Meet Your New Mother: Your Father

by W.F. Price on June 12, 2012

Feminists and those who would redefine masculinity like to congratulate themselves for changing the definition of fatherhood. Men are now expected to help out more with traditionally female tasks, share the burden of childcare, be more effeminate, etc. Michael Kimmel, who preaches against what he calls “toxic masculinity,” is a big proponent of this. Lots of women now expect that their husbands will be more like a maid than the man of the house.

In an opinion piece for The Age, Chloe Angyal shares her experience of being raised by a feminist father, who did her hair for ballet and talked about “feelings” with her:

Thanks to feminism, my relationship with my father is entirely different to the one he had with his late father. When I was a little girl, it was dad who did my hair for Saturday morning ballet class. Until I was 15, when I finally mastered the art myself, he was the ballet bun master-in-chief in our house. Thanks to feminism, my father and I can talk about our feelings, something men of his generation could rarely do with their dads. Might things have been different had I been a boy? Possibly.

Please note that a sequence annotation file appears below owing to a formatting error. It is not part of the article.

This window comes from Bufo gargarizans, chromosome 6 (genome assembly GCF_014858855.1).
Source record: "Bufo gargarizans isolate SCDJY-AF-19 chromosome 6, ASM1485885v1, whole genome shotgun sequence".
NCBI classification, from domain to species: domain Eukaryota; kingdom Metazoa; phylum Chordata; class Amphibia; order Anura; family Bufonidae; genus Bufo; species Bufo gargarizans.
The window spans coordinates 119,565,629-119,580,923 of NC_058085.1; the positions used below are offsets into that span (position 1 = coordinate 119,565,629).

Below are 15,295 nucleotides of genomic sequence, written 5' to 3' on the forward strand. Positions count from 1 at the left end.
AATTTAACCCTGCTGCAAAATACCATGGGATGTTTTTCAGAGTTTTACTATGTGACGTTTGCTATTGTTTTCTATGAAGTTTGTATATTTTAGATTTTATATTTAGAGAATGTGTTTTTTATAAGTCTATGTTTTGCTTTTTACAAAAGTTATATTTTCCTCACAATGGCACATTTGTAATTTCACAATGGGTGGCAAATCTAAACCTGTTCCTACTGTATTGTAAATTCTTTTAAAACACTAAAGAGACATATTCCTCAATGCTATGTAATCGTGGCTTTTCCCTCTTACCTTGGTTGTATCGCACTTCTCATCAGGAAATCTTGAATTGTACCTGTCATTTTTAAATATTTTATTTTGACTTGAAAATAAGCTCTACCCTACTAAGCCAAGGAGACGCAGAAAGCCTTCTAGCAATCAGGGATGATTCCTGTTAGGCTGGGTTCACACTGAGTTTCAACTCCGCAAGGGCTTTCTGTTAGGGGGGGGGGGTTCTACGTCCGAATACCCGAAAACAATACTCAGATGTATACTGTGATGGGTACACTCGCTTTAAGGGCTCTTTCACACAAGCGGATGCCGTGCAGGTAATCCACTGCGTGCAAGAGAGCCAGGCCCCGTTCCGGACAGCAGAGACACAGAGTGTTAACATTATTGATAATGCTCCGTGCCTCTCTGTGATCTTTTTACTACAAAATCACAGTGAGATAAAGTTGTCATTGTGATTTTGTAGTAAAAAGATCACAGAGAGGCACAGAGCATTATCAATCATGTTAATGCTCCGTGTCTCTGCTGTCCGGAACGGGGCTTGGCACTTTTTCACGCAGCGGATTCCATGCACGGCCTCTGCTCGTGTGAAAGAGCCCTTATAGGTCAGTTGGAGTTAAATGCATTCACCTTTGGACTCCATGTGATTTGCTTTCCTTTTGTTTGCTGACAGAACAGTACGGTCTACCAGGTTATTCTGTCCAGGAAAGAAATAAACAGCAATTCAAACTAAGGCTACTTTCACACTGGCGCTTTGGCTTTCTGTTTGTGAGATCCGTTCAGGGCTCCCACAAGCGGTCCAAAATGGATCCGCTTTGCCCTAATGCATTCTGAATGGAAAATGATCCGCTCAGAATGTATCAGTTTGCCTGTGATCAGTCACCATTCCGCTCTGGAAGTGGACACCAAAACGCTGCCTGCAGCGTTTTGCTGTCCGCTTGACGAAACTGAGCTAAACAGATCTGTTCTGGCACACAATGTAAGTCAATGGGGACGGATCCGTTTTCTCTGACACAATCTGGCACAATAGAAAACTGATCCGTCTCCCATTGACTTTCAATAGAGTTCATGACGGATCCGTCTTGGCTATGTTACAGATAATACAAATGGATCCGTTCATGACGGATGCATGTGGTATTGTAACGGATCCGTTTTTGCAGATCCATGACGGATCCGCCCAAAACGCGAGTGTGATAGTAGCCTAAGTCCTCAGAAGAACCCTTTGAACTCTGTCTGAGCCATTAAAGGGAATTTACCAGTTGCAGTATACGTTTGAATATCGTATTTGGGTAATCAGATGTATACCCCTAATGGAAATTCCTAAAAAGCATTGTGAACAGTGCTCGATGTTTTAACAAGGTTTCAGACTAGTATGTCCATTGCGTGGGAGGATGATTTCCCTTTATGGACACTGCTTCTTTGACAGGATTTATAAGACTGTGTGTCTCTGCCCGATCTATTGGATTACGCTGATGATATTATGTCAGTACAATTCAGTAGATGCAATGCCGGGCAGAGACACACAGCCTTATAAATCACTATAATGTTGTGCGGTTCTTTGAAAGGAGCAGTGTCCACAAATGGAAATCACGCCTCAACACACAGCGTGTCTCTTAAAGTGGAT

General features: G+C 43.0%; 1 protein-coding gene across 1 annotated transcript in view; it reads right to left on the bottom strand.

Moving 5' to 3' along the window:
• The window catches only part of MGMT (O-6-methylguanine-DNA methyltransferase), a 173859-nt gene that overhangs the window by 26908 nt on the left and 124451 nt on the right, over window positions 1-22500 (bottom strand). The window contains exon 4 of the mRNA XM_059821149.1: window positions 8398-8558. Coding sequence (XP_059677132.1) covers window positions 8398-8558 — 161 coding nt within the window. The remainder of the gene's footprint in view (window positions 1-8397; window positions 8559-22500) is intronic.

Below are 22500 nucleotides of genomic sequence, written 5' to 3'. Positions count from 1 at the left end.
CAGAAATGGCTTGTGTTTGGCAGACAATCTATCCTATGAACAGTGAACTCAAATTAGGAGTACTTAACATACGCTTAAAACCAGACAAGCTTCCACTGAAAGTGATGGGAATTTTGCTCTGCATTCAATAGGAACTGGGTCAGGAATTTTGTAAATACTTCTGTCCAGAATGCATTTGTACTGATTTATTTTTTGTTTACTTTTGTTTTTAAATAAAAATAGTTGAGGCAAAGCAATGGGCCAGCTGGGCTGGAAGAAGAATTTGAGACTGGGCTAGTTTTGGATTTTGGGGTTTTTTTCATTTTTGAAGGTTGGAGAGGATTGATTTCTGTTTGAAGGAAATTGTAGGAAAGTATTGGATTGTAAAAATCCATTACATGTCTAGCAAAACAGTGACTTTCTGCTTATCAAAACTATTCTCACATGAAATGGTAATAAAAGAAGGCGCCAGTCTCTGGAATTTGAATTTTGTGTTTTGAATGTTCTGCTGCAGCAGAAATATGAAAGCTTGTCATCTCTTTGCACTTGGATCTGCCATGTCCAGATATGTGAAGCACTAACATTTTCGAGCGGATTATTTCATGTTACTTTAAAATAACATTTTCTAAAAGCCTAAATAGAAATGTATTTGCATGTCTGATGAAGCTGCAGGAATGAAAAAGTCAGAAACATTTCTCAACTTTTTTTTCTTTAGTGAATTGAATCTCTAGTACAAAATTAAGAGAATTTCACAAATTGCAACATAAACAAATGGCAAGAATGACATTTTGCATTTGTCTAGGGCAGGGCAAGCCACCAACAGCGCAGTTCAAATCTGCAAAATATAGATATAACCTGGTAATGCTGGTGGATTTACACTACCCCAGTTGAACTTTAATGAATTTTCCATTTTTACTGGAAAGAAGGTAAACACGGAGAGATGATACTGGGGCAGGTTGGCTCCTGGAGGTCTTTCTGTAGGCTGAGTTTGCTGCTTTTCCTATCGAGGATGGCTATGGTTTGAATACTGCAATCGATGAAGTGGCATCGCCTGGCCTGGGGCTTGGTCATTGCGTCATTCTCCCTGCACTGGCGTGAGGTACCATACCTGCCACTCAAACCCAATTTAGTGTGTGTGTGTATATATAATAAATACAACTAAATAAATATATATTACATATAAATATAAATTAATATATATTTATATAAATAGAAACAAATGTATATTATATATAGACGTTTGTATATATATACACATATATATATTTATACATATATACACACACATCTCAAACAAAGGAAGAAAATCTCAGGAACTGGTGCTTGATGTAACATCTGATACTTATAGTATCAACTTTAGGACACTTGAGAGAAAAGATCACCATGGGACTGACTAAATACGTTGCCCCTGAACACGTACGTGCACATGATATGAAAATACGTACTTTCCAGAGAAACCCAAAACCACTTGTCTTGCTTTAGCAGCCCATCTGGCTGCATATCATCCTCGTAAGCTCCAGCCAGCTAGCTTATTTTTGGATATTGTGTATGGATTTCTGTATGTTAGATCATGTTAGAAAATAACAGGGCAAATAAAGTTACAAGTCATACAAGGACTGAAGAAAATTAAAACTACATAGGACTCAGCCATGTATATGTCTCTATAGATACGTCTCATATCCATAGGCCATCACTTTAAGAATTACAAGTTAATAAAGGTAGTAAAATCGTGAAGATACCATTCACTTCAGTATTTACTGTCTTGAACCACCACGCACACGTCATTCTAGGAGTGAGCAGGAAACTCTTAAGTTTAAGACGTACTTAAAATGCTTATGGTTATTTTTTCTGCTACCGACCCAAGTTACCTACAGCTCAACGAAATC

If sexism keeps women trapped in stereotypical boxes – over-emotional and dependent, with a lower sex drive – it keeps men trapped too: stoic, always in charge, and forever looking to score. When men become parents, those same stereotypical boxes stop them from taking parental leave, or supporting a son’s passion for, say, sewing, or a daughter’s desire to be a leader.

What Kimmel and Angyal leave out is how exactly this has been achieved. It is not so much that fathers in general have become more touchy-feely and feminist, but rather that almost half of them have been removed from playing any meaningful part in their children’s lives. Perhaps the ones that remain – often upper middle class types like Kimmel and Chloe Angyal’s father – are more involved in “progressive” parenting, but most people just aren’t like that. Don’t children with ordinary, conventional fathers deserve to have fathers, too? Should men who are not comfortable hairdressing and participating in ballet be disqualified from fatherhood? These are important questions, because there are more fatherless children than ever, and we have feminism to thank for just that.

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